JAN 2014

EyeWorld is the official news magazine of the American Society of Cataract & Refractive Surgery.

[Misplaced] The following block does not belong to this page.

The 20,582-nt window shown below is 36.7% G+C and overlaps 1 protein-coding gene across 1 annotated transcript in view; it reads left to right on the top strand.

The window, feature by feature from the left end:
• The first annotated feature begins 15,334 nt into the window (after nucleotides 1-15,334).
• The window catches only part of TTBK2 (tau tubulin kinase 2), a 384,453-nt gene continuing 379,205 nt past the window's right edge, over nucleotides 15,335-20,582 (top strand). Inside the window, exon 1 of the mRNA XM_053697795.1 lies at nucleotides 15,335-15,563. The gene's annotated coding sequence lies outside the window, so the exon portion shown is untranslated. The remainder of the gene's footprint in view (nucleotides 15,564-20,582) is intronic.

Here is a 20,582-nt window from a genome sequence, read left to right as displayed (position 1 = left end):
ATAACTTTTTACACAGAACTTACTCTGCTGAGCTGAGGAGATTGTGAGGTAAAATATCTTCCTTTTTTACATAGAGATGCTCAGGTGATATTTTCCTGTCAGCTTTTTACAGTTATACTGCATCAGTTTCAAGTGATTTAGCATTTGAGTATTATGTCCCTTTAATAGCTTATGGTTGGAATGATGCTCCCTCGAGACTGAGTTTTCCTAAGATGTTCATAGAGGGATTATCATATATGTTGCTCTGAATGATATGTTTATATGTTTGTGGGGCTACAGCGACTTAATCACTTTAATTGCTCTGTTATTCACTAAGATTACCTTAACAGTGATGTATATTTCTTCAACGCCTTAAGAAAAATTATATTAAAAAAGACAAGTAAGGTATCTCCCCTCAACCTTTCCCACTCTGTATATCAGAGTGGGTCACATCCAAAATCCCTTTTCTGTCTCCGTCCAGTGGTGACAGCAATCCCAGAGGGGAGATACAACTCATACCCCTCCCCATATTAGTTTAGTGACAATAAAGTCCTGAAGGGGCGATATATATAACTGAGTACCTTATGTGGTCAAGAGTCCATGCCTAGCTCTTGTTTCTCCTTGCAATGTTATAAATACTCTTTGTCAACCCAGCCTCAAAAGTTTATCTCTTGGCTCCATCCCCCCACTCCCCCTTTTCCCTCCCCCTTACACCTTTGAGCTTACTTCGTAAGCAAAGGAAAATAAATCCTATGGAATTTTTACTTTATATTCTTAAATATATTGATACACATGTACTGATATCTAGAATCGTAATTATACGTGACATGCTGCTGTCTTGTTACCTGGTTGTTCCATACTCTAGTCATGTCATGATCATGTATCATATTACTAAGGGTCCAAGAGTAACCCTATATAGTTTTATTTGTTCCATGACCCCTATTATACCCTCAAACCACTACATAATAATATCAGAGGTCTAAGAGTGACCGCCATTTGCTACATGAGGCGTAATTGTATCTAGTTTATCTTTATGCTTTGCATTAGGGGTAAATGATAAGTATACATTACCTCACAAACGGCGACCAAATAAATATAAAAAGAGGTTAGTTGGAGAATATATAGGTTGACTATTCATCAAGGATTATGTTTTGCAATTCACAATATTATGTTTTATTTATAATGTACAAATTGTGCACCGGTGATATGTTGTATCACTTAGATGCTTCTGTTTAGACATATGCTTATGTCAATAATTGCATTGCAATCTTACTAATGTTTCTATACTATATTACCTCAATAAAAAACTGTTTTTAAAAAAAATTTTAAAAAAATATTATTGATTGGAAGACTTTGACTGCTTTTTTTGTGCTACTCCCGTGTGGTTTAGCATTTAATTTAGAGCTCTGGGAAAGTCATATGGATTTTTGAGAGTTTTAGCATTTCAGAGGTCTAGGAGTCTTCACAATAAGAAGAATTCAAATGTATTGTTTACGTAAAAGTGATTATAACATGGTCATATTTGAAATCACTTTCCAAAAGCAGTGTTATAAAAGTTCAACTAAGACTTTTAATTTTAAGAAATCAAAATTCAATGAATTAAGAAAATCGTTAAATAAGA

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32 EW REFRACTIVE SURGERY January 2014 Toric IOL properties by Cynthia Matossian, MD, FACS clinical.ewreplay.org/ ?v=2949884748001 fied plate haptic lens built on the Crystalens platform. Together, these four IOLs now give us a much more robust range of options for astigmats. Rotational stability Watch this video on your smartphone or tablet using your QR code reader. (Scanner available for free at your app store.) With four toric IOLs in the U.S. market, surgeons should look closely at a variety of factors before selecting the best option for astigmatic patients F or a long time, U.S. surgeons had only two available toric IOLs to offer astigmatic patients: the one-piece acrylic AcrySof Toric (Alcon, Fort Worth, Texas) and the silicone plate-style STAAR Toric (STAAR Surgical, Monrovia, Calif.). Historically, the plate-style lenses had some challenges with rotational stability so my personal experience in recent years was limited to the one-piece acrylic. In the past year, I have been able to add two new options to my toric armamentarium. The Tecnis Toric (Abbott Medical Optics, Santa Ana, Calif.) is another one-piece acrylic IOL, built on the well-established aspheric Tecnis platform. The Trulign Toric (Bausch + Lomb, Rochester, N.Y.) is a modi- For me, stability of the lens over time is one of the most important requirements for a toric IOL. Rotational misalignment reduces the effectiveness of the cylinder correction,1 making it less likely that patients will reduce their dependence on spectacles—the reason they choose a premium IOL in the first place. In 2010, the American National Standards Institute (ANSI) issued guidelines for rotational stability for toric IOLs. ANSI guidelines specify that 90% of eyes should have an axis rotation of ≤5 degrees between consecutive visits spaced at least three months. Both the Tecnis and Trulign torics meet these tough standards. The STAAR and AcrySof lenses were approved prior to the standards, but product information suggests that neither meets the ANSI standards. Between 77% and 88% of eyes implanted with the AcrySof toric lenses (depending on the model) rotated ≤5 degrees, although the data were reported for longer intervals of nonconsecutive visits.2 Some authors have reported excellent early postoperative stability with the STAAR toric,3 but others have shown it to be less stable than the AcrySof Toric.4 Power range For a patient who needs a toric lens, a major consideration after stability is whether the lens is available in the sphere and cylinder powers needed. The AcrySof Toric currently has the widest range of toricity, with seven cylinder powers from which to choose. The Tecnis Toric has the widest range of sphere powers and the next-best cylinder coverage, with four toric powers. Ideally, we want to choose a lens that will reduce the patient's astigmatism to <0.50 D. For those with higher astigmatism, I will consider combining limbal relaxing incisions (LRIs) with a toric IOL. Spherical aberration correction It has been recognized that aspheric IOLs offer the best visual quality in patients with positive spherical aberration, particularly with regard to mesopic contrast sensitivity. For non-toric IOLs, most surgeons choose an aspheric lens; we should offer our astigmats nothing less. I have been impressed that correcting spherical aberration to as close to zero as possible results in sharper image quality.5 Therefore, I evaluate corneal SA during my preoperative assessment and try to choose the IOL that will most closely compensate for the patient's corneal SA. In most of my cases, this will be a Tecnis Toric. Like all the lenses on the Tecnis platform, it has –0.27 μm of SA, balancing out the +0.27 in the average eye undergoing cataract surgery. But actual measurements are valuable, because in some patients, the –0.17 μm SA compensation of the AcrySof Toric or even one of the non-aspheric IOLs may bring that particular eye closer to zero SA. Index of refraction and chromatic aberration aberration, are interrelated. Chromatic aberration (CA) is the dispersion of visible light into its component wavelengths. Higher CA means that different color wavelengths reach a given focal point at different times, reducing visual quality. However, CA is usually expressed in terms of a material's Abbe number, which is a measure of that material's reduction of chromatic aberration. A higher Abbe number (usually associated with a lower index of refraction) means less dispersion of light, lower CA and better quality of vision. Both the STAAR and Tecnis Toric IOLs have very high Abbe numbers. Range of vision Patients who opt for a premium lens of any type have very high expectations for uncorrected vision and reduced spectacle dependence, so we want to provide them with high quality uncorrected distance vision at minimum. As described above, I have been impressed with the optics of the Tecnis Toric in achieving this goal. A toric IOL typically precludes presbyopia correction, unless we aim for a monovision target. The Trulign Toric, based on the Crystalens accommodating IOL, does provide a broader range of vision than other toric options. Like the Crystalens, it offers very good intermediate vision; the near acuity is less consistent or predictable, so I usually talk to patients about an improved range of vision with this lens, with an expectation that they will need to wear mild reading glasses. A number of IOL optical qualities, including the index of refraction, surface reflectance, and chromatic SA correction Refractive index Abbe number Alcon AcrySof Toric –0.20 1.55 37 AMO Tecnis Toric –0.27 1.47 55 B+L Trulign 0.00 1.43 not available STAAR Toric 0.00 1.41 not available +0.27 (average) 1.41 47 Crystalline lens Optical characteristics of toric IOLs